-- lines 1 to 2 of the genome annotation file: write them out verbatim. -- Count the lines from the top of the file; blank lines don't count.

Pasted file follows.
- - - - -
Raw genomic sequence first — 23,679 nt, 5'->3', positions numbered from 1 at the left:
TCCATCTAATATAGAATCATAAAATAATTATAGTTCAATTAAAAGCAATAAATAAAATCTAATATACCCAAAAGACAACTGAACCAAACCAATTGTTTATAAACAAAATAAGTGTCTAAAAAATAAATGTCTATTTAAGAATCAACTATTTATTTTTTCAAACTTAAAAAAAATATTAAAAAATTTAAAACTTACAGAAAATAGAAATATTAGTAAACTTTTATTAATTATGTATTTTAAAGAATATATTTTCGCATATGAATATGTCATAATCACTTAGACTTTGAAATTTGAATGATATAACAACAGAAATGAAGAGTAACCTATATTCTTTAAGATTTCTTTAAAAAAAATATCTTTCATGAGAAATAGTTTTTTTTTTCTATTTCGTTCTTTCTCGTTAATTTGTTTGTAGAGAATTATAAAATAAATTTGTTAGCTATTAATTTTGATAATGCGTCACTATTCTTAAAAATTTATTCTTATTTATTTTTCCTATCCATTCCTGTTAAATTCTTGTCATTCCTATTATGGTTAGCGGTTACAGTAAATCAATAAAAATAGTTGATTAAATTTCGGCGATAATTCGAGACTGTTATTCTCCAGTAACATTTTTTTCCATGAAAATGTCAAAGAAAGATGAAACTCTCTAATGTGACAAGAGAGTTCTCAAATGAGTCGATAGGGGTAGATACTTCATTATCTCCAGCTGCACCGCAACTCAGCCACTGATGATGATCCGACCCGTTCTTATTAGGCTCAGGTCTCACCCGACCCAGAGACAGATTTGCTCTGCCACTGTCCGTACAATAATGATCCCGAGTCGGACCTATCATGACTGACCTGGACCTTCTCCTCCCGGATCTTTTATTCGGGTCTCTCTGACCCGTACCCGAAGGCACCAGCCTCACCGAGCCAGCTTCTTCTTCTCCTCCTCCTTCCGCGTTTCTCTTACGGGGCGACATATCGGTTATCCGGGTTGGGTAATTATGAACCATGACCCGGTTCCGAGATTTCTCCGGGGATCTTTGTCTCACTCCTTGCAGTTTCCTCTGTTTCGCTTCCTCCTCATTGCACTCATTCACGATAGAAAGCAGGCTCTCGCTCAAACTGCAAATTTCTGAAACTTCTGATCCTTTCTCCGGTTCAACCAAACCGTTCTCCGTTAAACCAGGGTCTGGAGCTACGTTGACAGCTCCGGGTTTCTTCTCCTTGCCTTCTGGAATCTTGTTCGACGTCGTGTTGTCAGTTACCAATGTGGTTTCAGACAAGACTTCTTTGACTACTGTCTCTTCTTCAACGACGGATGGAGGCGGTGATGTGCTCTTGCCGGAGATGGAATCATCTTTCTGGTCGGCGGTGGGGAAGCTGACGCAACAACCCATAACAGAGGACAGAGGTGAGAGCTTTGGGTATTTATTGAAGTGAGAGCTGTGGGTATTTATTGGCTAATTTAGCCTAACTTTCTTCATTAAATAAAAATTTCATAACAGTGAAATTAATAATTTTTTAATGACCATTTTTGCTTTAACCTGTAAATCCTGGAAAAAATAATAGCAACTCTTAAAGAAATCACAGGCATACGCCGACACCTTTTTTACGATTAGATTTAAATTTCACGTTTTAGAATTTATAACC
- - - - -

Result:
Raw genomic sequence first — 23,679 nt, 5'->3', positions numbered from 1 at the left:
TCCATCTAATATAGAATCATAAAATAATTATAGTTCAATTAAAAGCAATAAATAAAATCTAATATACCCAAAAGACAACTGAACCAAACCAATTGTTTATAAACAAAATAAGTGTCTAAAAAATAAATGTCTATTTAAGAATCAACTATTTATTTTTTCAAACTTAAAAAAAATATTAAAAAATTTAAAACTTACAGAAAATAGAAATATTAGTAAACTTTTATTAATTATGTATTTTAAAGAATATATTTTCGCATATGAATATGTCATAATCACTTAGACTTTGAAATTTGAATGATATAACAACAGAAATGAAGAGTAACCTATATTCTTTAAGATTTCTTTAAAAAAAATATCTTTCATGAGAAATAGTTTTTTTTTTCTATTTCGTTCTTTCTCGTTAATTTGTTTGTAGAGAATTATAAAATAAATTTGTTAGCTATTAATTTTGATAATGCGTCACTATTCTTAAAAATTTATTCTTATTTATTTTTCCTATCCATTCCTGTTAAATTCTTGTCATTCCTATTATGGTTAGCGGTTACAGTAAATCAATAAAAATAGTTGATTAAATTTCGGCGATAATTCGAGACTGTTATTCTCCAGTAACATTTTTTTCCATGAAAATGTCAAAGAAAGATGAAACTCTCTAATGTGACAAGAGAGTTCTCAAATGAGTCGATAGGGGTAGATACTTCATTATCTCCAGCTGCACCGCAACTCAGCCACTGATGATGATCCGACCCGTTCTTATTAGGCTCAGGTCTCACCCGACCCAGAGACAGATTTGCTCTGCCACTGTCCGTACAATAATGATCCCGAGTCGGACCTATCATGACTGACCTGGACCTTCTCCTCCCGGATCTTTTATTCGGGTCTCTCTGACCCGTACCCGAAGGCACCAGCCTCACCGAGCCAGCTTCTTCTTCTCCTCCTCCTTCCGCGTTTCTCTTACGGGGCGACATATCGGTTATCCGGGTTGGGTAATTATGAACCATGACCCGGTTCCGAGATTTCTCCGGGGATCTTTGTCTCACTCCTTGCAGTTTCCTCTGTTTCGCTTCCTCCTCATTGCACTCATTCACGATAGAAAGCAGGCTCTCGCTCAAACTGCAAATTTCTGAAACTTCTGATCCTTTCTCCGGTTCAACCAAACCGTTCTCCGTTAAACCAGGGTCTGGAGCTACGTTGACAGCTCCGGGTTTCTTCTCCTTGCCTTCTGGAATCTTGTTCGACGTCGTGTTGTCAGTTACCAATGTGGTTTCAGACAAGACTTCTTTGACTACTGTCTCTTCTTCAACGACGGATGGAGGCGGTGATGTGCTCTTGCCGGAGATGGAATCATCTTTCTGGTCGGCGGTGGGGAAGCTGACGCAACAACCCATAACAGAGGACAGAGGTGAGAGCTTTGGGTATTTATTGAAGTGAGAGCTGTGGGTATTTATTGGCTAATTTAGCCTAACTTTCTTCATTAAATAAAAATTTCATAACAGTGAAATTAATAATTTTTTAATGACCATTTTTGCTTTAACCTGTAAATCCTGGAAAAAATAATAGCAACTCTTAAAGAAATCACAGGCATACGCCGACACCTTTTTTACGATTAGATTTAAATTTCACGTTTTAGAATTTATAACC